Finally, there is the freedom to choose how and when you will step out of your business and into a new chapter in your life. This is commonly referred to as an exit strategy. True freedom means having options:  can you sell your business? Pass it on to your children? Retain ownership and install a CEO in your stead?

The problem is that many business owners find themselves with limited or no options.

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The foundations of entrepreneurial freedom

When Rob pointed out that he desired to have a “self-sustaining business that operates without me” he unknowingly hit on one of the common objectives of many business owners. Though not every business owner’s goal is to free themselves like this. Some want to continue leading the organization they created. Other owners love the technical role they play, and hire someone to run the business so they can focus primarily on what they love. Real freedom is in the realization that you have a choice and can decide the direction of your business and your life.

The ability to create and build a business that can function effectively – and even grow and achieve planned objectives – without the hands-on participation of the owner is one avenue of freedom’s expression.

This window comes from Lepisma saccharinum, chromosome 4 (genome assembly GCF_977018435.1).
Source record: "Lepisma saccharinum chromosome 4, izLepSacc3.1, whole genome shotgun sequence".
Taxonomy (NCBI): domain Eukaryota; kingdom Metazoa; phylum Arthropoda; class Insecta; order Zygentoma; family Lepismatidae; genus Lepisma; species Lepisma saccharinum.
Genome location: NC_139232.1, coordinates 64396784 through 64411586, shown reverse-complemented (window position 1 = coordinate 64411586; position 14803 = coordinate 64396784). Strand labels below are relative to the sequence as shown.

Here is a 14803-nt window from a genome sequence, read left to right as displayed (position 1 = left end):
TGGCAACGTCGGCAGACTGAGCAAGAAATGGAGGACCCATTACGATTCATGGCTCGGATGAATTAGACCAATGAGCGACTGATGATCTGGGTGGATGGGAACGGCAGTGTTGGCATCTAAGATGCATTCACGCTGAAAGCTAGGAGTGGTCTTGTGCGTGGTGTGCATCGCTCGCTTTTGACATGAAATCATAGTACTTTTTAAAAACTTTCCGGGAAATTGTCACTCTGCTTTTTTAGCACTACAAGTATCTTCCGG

This requires an intentional and strategic plan for replacing yourself.

Until you can become dispensable, or redundant, on a functional and operational level the business is still dependent on you. And you will not be free from it.

This also requires sufficient documentation of the essential functions – the systems and processes that enable your business to do what it needs to do each day, every day, correctly and consistently. Roles and accountabilities need to be clarified and well-communicated. Reporting structure and operational structure must be clearly established and supported. The “founding documents” of the business – the strategic objective, your purpose and mission statements, and the key metrics by which you will evaluate your progress – need to be articulated and shared with your management and staff.

Only then can the path to freedom for the owner be followed successfully.

Planning with the end in sight